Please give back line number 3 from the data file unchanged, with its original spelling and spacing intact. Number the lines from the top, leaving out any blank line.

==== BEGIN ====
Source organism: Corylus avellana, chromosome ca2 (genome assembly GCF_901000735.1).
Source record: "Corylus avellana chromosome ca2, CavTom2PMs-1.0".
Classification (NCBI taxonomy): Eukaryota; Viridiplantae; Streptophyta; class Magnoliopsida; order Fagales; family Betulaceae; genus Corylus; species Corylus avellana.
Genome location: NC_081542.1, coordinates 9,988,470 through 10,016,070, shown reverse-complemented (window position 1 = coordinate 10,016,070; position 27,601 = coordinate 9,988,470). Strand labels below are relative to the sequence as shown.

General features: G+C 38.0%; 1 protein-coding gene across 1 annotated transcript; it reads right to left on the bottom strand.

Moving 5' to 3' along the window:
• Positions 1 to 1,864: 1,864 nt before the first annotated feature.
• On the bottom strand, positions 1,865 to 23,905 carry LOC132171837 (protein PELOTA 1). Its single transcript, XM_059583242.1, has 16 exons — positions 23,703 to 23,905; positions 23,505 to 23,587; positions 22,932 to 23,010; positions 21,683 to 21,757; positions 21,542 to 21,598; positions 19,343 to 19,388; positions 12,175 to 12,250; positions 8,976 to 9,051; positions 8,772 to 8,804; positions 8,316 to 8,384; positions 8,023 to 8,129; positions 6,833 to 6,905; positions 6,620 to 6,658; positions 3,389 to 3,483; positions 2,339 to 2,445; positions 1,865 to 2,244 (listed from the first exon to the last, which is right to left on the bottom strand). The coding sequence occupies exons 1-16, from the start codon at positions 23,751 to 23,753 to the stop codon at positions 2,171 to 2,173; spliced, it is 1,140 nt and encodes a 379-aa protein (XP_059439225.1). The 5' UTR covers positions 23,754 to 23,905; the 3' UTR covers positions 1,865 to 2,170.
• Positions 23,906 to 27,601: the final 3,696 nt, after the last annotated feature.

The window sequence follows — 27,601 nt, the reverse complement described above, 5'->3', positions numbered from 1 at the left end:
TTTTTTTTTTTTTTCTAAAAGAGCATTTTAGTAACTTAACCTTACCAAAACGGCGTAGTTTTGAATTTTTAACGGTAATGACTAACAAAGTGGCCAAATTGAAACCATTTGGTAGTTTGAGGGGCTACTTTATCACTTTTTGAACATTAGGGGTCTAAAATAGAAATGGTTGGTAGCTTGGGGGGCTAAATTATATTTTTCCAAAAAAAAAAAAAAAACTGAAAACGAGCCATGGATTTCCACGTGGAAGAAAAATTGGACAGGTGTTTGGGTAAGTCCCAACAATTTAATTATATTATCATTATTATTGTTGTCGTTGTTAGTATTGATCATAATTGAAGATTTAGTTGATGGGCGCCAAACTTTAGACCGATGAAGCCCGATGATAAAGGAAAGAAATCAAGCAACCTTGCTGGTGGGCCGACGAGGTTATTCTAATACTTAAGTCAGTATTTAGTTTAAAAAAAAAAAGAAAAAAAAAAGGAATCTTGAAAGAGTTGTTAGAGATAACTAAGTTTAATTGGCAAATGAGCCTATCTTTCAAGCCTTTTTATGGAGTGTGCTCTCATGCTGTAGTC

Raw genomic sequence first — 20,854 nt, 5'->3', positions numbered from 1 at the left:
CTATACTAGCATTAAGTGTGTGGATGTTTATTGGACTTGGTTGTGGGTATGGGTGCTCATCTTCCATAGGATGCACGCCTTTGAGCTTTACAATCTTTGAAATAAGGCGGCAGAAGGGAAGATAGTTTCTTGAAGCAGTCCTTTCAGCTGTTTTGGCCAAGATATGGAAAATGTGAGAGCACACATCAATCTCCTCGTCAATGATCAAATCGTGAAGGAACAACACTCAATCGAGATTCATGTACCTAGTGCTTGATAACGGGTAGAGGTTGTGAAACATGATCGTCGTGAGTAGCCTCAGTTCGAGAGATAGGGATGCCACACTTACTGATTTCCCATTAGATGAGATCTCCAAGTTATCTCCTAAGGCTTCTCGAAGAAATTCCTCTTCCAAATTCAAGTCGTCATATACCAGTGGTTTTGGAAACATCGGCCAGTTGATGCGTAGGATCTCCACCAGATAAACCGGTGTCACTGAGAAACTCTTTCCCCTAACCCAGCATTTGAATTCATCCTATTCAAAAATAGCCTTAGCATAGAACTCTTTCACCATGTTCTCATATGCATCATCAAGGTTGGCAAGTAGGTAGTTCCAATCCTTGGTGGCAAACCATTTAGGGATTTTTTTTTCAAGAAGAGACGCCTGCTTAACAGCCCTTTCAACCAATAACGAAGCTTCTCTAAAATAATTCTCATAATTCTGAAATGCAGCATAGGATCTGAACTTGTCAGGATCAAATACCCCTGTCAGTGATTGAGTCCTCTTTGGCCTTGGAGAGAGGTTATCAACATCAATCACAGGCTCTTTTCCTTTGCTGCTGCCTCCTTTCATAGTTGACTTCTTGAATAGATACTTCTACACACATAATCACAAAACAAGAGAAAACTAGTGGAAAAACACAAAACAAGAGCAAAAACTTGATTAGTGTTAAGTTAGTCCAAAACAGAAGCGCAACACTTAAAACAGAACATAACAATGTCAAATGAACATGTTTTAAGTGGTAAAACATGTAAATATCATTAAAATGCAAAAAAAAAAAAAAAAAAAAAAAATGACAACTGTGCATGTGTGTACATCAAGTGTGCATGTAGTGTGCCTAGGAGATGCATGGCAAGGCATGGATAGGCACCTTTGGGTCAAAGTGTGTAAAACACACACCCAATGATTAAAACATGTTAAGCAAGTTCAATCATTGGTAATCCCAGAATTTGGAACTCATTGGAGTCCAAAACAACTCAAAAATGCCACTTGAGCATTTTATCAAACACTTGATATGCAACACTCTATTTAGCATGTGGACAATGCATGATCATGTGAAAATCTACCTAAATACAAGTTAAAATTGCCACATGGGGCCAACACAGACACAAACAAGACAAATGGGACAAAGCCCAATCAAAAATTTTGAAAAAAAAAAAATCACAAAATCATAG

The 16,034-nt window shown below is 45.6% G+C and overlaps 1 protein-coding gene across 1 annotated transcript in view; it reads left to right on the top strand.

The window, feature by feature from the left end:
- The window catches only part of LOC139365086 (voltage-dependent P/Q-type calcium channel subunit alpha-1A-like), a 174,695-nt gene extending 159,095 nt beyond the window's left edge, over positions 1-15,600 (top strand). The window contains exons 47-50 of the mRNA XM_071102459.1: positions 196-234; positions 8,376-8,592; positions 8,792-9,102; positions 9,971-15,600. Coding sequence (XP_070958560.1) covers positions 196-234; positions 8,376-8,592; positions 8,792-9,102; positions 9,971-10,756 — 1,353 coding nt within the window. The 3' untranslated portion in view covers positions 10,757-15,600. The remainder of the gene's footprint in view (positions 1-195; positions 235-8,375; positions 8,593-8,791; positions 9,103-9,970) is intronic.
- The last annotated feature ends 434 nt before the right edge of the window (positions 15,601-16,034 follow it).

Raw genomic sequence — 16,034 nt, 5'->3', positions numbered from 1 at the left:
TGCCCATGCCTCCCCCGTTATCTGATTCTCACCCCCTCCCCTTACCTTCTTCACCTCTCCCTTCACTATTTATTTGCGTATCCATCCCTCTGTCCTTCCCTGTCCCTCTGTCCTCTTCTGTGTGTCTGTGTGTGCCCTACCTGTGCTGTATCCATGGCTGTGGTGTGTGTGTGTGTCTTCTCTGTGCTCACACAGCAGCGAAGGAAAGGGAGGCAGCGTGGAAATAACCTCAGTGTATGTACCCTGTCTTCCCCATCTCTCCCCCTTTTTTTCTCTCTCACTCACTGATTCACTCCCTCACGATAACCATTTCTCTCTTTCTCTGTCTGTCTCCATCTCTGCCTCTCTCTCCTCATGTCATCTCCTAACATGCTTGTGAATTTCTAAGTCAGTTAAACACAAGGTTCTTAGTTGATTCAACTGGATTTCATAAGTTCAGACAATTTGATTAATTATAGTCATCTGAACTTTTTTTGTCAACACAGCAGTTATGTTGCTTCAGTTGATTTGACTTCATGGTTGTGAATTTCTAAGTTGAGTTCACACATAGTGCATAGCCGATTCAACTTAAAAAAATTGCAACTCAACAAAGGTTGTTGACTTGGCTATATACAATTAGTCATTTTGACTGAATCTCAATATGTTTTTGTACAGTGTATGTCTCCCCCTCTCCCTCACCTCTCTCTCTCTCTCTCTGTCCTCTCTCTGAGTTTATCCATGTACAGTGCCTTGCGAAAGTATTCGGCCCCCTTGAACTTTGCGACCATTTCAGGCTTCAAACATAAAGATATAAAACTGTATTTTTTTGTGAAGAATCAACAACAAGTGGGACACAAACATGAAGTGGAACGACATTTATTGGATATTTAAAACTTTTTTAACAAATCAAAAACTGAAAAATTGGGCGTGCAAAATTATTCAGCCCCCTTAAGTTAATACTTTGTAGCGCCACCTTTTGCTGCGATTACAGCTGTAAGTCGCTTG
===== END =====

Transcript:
Classification (NCBI taxonomy): Eukaryota; Viridiplantae; Streptophyta; class Magnoliopsida; order Fagales; family Betulaceae; genus Corylus; species Corylus avellana.